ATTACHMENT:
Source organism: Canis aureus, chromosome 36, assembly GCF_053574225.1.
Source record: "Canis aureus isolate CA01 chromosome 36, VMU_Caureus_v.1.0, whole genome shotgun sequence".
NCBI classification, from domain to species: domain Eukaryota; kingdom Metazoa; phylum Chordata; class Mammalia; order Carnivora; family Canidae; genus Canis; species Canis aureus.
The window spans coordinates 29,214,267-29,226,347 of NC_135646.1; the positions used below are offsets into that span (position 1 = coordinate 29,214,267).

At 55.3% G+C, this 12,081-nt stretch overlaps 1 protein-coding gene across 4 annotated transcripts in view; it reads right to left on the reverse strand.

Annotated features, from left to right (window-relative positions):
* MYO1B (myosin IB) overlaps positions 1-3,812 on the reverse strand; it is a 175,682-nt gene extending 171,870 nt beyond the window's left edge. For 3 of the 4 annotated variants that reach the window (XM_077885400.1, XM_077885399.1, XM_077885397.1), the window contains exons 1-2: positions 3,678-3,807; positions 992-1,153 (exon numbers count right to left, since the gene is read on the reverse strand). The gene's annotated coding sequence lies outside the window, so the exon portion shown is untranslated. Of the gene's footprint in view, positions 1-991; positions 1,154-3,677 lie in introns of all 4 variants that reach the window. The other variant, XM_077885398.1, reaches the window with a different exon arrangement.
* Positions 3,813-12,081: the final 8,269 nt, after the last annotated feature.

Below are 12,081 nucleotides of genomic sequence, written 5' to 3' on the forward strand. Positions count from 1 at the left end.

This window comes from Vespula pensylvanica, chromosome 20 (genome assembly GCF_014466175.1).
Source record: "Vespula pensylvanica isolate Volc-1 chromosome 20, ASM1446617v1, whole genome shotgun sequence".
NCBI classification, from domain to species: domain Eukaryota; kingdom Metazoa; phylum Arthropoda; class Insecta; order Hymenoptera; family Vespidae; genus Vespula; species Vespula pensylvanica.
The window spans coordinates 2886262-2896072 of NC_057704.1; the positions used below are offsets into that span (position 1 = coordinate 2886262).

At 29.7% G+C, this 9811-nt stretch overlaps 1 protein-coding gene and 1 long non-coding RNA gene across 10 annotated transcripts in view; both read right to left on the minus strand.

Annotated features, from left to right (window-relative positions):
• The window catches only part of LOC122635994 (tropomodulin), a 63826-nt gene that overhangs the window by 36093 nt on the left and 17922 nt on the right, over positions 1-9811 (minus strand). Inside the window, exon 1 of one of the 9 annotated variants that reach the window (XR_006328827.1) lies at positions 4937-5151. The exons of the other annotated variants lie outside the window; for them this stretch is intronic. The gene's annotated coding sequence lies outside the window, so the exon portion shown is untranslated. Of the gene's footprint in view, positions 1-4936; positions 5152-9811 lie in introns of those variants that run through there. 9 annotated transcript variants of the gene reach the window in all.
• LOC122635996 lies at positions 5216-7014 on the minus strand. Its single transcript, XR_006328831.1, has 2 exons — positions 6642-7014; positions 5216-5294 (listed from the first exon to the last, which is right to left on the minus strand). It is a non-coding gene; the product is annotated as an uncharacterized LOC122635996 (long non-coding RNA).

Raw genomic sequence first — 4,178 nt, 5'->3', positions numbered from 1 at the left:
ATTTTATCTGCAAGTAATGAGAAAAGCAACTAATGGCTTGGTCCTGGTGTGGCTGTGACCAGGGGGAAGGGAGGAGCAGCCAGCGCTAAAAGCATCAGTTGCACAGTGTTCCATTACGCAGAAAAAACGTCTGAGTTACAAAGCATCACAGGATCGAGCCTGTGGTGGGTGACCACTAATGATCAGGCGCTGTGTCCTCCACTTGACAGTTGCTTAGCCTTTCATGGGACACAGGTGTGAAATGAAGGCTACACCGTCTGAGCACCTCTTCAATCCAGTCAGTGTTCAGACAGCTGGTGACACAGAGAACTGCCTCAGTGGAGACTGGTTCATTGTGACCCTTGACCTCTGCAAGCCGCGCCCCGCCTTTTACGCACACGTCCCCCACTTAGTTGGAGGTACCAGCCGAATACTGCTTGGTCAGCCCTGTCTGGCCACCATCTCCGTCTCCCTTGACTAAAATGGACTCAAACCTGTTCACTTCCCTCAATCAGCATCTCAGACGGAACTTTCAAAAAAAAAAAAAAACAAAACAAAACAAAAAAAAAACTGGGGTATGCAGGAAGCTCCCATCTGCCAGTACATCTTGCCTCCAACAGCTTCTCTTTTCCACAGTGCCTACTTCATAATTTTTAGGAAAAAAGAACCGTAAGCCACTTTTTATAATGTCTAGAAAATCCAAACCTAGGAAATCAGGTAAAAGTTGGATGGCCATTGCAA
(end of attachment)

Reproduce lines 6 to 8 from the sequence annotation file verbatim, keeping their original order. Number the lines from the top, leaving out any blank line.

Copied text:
Annotated features, from left to right (window-relative positions):
* MYO1B (myosin IB) overlaps positions 1-3,812 on the reverse strand; it is a 175,682-nt gene extending 171,870 nt beyond the window's left edge. For 3 of the 4 annotated variants that reach the window (XM_077885400.1, XM_077885399.1, XM_077885397.1), the window contains exons 1-2: positions 3,678-3,807; positions 992-1,153 (exon numbers count right to left, since the gene is read on the reverse strand). The gene's annotated coding sequence lies outside the window, so the exon portion shown is untranslated. Of the gene's footprint in view, positions 1-991; positions 1,154-3,677 lie in introns of all 4 variants that reach the window. The other variant, XM_077885398.1, reaches the window with a different exon arrangement.
* Positions 3,813-12,081: the final 8,269 nt, after the last annotated feature.